Globalization’s connection to OSH: the way we work is changing
There is concern that the management of psychosocial risks is being neglected in a race to the bottom
The effects of globalization can be witnessed in so many aspects of our lives, including occupational safety and health (OSH).
Firms are facing increasing pressure to remain competitive and, although implementing organizational changes may be necessary, they may result in new risks to workers' well-being. There is concern, however, that health and safety, including the management of psychosocial risks, is being neglected in a race to the bottom. Consequently EU-OSHA has identified “OSH risks related to globalization” as one of its priorities for the next seven years in terms of “emerging risks” in Europe's workplaces, in a recently-released scoping study.
So how do companies react in the face of global competition and how can this impact the well-being of employees? The European Restructuring Monitor estimates that, as a result of globalization, there were 14,000 instances of large-scale organizational change in the decade starting from 2002. Restructuring or organizational change can occur through mergers, acquisitions, closures or relocations, for example. And the effects of these changes are clearly felt by workers, with job insecurity and reorganization quoted as the most common causes of work-related stress across Europe in the 2013 OSH opinion poll.
The changing nature of how we work is also having an impact on our exposure to work-related stress and psychosocial risks. With increased competition comes heightened pressure in the workplace to produce more and more quickly, which in turn can lead to greater work intensity that affects all sectors. Indeed, long hours and excessive workloads come in at second place in the poll as the most common causes of work-related stress.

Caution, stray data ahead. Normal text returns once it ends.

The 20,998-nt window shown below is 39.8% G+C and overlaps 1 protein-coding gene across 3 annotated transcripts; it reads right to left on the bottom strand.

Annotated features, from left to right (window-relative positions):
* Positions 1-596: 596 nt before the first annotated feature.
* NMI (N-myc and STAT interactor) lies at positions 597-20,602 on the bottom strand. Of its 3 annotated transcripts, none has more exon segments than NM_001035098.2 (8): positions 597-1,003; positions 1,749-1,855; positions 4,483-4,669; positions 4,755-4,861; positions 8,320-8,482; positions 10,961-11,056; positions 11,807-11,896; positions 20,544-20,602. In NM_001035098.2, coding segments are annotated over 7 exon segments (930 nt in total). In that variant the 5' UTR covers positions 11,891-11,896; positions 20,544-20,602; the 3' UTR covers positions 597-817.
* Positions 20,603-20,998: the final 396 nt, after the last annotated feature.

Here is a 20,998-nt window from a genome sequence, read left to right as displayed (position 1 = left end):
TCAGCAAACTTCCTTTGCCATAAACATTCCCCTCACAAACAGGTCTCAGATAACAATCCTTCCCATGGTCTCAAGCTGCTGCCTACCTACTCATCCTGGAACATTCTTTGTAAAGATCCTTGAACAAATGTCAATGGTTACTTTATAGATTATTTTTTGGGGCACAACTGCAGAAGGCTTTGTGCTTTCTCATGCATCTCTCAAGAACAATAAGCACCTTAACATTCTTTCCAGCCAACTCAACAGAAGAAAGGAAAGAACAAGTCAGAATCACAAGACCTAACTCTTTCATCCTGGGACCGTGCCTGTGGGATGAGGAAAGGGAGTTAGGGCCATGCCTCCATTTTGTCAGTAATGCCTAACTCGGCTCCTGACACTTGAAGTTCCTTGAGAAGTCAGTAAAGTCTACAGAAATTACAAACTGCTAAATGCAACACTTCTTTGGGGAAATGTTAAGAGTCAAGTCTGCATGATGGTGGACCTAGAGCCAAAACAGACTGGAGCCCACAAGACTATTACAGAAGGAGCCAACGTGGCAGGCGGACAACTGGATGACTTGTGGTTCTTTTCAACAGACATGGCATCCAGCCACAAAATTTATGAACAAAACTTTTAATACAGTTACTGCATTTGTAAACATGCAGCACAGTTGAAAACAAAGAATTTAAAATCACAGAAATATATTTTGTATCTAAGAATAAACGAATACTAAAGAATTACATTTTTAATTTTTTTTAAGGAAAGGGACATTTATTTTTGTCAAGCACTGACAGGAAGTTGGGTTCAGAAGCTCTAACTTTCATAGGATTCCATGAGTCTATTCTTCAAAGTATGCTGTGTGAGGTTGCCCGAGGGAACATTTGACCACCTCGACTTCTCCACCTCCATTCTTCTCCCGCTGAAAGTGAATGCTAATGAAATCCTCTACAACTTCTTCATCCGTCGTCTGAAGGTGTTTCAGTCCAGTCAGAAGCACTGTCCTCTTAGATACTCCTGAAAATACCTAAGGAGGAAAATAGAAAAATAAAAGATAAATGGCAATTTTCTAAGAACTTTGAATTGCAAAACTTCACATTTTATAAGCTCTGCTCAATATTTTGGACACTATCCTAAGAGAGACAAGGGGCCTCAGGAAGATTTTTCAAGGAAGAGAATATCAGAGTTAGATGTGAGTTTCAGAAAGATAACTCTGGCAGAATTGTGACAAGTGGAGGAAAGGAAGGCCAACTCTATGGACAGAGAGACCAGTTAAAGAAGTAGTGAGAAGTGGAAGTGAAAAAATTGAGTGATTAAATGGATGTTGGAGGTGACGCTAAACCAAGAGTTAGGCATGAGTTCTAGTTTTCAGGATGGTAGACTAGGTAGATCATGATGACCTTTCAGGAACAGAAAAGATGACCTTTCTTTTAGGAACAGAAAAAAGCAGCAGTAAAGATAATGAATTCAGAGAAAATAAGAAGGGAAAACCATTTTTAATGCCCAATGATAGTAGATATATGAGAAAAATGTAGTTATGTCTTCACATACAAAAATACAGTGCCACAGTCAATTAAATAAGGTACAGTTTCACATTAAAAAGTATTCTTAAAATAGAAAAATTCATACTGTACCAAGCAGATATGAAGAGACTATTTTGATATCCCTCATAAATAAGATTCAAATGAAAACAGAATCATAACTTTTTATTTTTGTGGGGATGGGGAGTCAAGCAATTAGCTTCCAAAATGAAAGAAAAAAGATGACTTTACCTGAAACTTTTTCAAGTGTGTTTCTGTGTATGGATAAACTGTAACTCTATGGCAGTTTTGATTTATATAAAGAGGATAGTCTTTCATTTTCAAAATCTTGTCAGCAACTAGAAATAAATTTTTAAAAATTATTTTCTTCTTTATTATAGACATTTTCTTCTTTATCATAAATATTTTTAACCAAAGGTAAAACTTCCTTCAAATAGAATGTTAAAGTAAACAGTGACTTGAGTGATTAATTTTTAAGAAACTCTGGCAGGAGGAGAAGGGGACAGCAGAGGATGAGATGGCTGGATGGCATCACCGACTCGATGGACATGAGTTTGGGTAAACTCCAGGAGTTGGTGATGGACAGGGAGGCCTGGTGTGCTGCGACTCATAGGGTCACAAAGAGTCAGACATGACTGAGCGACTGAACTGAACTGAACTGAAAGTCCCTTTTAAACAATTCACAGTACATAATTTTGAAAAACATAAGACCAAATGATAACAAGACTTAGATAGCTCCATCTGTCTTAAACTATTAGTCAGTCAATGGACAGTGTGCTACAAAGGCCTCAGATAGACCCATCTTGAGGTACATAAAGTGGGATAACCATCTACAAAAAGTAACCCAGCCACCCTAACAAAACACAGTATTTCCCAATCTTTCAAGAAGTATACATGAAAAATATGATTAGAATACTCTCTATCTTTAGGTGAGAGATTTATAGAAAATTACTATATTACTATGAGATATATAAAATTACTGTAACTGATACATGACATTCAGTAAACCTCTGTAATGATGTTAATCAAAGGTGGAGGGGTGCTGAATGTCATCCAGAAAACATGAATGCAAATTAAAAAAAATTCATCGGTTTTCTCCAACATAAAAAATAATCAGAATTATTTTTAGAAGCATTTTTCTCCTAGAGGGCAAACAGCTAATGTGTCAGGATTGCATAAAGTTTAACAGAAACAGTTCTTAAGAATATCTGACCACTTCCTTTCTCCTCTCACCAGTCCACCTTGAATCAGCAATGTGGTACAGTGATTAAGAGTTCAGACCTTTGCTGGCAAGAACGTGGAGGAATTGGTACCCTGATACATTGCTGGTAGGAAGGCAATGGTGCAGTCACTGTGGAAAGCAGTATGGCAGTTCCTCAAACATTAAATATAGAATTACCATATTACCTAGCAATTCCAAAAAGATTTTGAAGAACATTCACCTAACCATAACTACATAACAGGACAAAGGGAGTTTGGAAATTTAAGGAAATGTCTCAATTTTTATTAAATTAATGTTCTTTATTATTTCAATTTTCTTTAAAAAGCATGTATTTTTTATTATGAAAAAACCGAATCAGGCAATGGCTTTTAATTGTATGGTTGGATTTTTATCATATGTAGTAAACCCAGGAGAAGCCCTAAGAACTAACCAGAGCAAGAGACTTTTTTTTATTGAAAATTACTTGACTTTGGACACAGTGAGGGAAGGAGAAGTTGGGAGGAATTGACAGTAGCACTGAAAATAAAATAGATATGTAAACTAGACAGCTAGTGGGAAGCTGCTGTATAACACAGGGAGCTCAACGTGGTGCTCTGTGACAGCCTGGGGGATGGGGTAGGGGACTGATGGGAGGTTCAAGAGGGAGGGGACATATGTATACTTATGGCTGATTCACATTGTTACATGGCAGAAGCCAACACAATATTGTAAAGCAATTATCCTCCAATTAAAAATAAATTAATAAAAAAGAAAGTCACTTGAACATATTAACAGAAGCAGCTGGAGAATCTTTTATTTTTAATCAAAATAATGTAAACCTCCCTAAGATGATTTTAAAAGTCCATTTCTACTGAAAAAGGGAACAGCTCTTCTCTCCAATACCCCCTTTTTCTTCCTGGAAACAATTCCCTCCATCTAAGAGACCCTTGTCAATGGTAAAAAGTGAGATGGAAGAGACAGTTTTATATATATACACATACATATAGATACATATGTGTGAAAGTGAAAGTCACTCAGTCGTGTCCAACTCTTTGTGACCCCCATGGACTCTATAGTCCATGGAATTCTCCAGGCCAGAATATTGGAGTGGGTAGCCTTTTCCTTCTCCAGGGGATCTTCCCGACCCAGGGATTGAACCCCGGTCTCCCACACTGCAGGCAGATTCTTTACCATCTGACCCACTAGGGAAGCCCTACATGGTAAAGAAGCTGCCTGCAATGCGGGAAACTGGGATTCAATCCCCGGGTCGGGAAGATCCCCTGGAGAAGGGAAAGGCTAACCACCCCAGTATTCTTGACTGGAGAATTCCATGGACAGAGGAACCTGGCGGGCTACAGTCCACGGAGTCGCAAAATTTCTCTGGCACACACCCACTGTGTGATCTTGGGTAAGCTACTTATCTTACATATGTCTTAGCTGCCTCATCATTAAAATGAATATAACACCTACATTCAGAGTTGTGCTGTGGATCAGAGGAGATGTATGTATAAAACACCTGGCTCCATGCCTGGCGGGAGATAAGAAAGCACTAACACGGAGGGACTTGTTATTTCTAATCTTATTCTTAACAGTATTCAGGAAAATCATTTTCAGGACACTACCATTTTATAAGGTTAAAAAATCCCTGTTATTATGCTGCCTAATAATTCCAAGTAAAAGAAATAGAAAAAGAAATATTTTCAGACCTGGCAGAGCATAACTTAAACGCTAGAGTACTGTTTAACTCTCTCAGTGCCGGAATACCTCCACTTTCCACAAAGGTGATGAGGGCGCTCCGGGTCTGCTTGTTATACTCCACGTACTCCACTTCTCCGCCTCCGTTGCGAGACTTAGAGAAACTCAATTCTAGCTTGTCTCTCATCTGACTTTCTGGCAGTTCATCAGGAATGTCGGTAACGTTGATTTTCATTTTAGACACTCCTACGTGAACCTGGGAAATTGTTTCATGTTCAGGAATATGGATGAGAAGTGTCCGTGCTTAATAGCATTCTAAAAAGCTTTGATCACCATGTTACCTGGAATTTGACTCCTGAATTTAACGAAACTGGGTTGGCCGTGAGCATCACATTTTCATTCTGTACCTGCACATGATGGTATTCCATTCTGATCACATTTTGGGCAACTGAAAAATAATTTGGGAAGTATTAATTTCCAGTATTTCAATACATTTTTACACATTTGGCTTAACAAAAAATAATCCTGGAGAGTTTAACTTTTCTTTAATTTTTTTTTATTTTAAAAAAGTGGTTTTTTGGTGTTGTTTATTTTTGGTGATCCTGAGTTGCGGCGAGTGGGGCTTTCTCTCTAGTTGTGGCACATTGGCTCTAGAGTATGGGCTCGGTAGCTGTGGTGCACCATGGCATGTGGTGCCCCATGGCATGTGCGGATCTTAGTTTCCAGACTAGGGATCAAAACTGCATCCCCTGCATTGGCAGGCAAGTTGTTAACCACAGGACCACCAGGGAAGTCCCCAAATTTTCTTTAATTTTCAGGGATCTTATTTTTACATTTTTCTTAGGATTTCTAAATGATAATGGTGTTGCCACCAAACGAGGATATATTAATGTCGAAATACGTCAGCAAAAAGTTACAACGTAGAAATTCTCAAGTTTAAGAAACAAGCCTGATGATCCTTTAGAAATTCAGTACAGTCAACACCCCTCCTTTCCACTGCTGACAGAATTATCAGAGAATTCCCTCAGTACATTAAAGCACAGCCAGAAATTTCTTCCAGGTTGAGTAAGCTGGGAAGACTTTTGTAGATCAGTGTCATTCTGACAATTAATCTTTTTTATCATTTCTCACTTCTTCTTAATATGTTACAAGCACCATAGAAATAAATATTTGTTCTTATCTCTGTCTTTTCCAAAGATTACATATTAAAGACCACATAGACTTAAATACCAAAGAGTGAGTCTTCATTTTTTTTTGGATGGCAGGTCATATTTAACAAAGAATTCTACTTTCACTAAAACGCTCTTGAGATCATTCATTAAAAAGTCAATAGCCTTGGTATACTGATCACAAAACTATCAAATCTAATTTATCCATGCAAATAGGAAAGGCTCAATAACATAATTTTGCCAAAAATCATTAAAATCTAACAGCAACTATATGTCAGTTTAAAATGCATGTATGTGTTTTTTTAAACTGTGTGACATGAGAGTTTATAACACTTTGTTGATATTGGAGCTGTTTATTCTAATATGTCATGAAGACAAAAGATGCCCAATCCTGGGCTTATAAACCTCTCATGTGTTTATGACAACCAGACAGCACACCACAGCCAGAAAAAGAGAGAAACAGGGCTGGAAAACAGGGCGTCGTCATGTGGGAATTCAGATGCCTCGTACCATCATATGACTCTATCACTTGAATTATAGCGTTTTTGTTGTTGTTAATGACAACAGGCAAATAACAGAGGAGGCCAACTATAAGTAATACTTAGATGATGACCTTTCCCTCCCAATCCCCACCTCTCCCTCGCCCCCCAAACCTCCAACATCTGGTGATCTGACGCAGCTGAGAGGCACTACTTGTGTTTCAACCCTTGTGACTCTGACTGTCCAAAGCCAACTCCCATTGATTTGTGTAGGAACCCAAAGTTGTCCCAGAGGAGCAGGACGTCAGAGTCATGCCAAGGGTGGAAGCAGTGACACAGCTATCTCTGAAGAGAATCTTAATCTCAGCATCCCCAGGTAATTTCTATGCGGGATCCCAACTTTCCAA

Added to this is the fact that global companies need to communicate across borders and time zones, and this has been made possible thanks to ever more sophisticated IT services. As a result, employees can find themselves almost “always available,” as Napo demonstrates in his latest clip “Napo in...when stress strikes”- another practice that extends working days and which undoubtedly also increases the likelihood of workplace stress.
So with the pace of change not likely to slow down anytime soon, how can workplaces reduce negative consequences of globalization on their staff, in order to mitigate their exposure to psychosocial risks? Change which is managed well and with sensitivity at organizational level, typified by communicating change to the staff and offering social support, can help smooth the restructuring process and minimize the detrimental effects on workers' health.
And in turn there is support for managers to do just that. The Healthy Workplaces Manage Stress Campaign not only keeps the well-being of workers in the spotlight, it also helps companies to meet their requirements with regard to protecting their workers from stress and psychosocial risks.
Interested in knowing more about globalization and other emerging risks? You can read the full report and visit OSHwiki for further articles. And don't forget, there are also various tools available to help you handle any changes, such as this one from the PSYRES consortium on managing restructuring to maintain employee well-being.
Source: European Agency for Safety and Health at Work (EU-OSHA)